Blush filled end of season crop expectations for Sinaloa (Rosario & Mochis)
This time of year is bitter-sweet for many of us immersed in the abundance of Mexican-produced mangoes. We find ourselves at the beginning of the end, as the Ataulfo mangoes have now finished, and the southern region’s Sinaloa Kents are being picked in their final batches.
Throughout the last 7 months of the season, we have withstood the ups and downs, the ebbs and flows, as all six mango-producing regions delivered their best. If you’ve been part of the Crespo program, you’ve had the opportunity to experience and savor over 7 different varietals so far, including the new Crespo Organic Specialty Mangoes. It’s been quite a journey, and we all feel a bit weary and maybe even a little burnt out, which is understandable considering we’ve been on a wild, and ideally sweet, ride up until this point.
And then, suddenly, seemingly out of nowhere, enters everybody’s favorite mango – the Keitt mango – rejuvenating and exciting us all! The Keitt mango holds a special place, distinct from the other varietals produced in all regions, as it is predominantly grown in the Sinaloa region and signals the end of the long Mexican mango season.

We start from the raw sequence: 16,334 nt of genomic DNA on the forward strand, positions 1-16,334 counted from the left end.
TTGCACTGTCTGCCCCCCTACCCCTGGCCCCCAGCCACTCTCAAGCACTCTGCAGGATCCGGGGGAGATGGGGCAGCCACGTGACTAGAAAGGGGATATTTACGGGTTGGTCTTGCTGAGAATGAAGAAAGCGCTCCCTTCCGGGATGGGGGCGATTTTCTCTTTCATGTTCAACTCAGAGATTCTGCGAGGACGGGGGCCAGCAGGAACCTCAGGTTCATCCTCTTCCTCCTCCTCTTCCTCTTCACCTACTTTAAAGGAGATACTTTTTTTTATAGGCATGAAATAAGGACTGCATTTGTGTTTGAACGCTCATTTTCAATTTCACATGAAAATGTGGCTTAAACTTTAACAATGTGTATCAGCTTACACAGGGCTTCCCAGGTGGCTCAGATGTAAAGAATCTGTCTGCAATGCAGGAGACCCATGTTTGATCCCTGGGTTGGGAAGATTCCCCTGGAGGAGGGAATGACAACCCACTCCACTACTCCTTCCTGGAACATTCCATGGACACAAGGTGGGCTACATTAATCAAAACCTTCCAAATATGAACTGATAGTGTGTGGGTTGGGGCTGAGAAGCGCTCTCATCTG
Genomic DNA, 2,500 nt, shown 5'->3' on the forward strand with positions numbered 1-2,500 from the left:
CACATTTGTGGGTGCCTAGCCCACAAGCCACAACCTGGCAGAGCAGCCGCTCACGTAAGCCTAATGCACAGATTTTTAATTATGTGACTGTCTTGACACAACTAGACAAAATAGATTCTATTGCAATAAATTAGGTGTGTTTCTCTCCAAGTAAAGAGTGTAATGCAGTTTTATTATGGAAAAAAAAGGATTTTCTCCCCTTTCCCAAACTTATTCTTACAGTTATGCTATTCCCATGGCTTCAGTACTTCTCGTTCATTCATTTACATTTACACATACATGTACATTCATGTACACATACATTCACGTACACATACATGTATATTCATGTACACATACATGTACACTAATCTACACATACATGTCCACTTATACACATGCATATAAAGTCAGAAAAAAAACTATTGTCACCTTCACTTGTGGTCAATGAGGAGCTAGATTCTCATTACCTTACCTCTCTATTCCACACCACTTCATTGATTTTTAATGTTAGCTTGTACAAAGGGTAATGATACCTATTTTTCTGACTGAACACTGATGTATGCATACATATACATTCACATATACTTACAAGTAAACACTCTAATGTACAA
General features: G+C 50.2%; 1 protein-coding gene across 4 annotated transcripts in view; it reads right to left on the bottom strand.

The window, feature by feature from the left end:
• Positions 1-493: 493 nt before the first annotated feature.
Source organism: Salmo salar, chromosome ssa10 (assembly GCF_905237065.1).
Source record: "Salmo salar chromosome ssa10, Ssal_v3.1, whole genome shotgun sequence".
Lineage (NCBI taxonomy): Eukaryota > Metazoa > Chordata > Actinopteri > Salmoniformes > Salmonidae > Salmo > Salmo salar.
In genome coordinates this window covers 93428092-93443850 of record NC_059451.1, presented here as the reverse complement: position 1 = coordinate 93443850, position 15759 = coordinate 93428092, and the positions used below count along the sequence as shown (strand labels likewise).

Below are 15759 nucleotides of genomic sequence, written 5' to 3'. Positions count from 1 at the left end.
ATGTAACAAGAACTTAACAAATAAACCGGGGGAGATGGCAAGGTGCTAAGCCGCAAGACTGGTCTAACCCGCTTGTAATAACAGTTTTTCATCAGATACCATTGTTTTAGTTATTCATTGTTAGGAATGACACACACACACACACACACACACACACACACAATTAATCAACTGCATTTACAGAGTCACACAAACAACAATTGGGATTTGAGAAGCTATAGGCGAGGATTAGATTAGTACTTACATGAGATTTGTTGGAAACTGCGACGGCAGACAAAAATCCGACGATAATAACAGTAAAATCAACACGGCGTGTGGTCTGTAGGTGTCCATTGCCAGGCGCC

A deep dive into the when’s, why’s and how’s of the firm fleshed, farmer friendly mango
My favorite mango is a Tommy Atkins, but it’s not because it’s farmer and supply chain friendly. It’s my favorite because it’s culinarily versatile and it also happens to be farmer and supply chain friendly which isn’t a bad thing.
If you google Tommy Atkins, one of the first links is Wikipedia which describes in the first sentence the Tommy as not generally considered the best in terms of sweetness andflavor. If you ask me, this sets up Tommy for a negative bias before you’ve even seen one in real life. Yes, the statement that follows is true, basically saying: it’s grown because it fares well in the production and import supply chain. But, for real, this is a gigantic part of the equation, in all parts of the world, for all commodities. Not unique to Tommy.
Before you hear the retort from an adoring Tommy Atkins fan, based on my professional mango expertise and observations, not to mention my culinary exploits, I want to report that we have harvested the first organic Tommy Atkins from El Grupo Crespo’s southern orchards and, as this glides into your inbox, our southern packhouses are cleaning, polishing, and packing them into several of our most coveted packaging SKU’s: the Crespo Big Box, Net Bags and the old faithful Crespo 4KG case (all of which have been designed to look dashing as both big and small mango displays while also proving strong as stand-alone displays and storage).
Under The Mango Tree is a sweet spot, where I, a long time mango industry crackerjack, share everything I know. A place to find mango centric, agricultural, food and culture knowledge and a few juicy industry secrets and lies.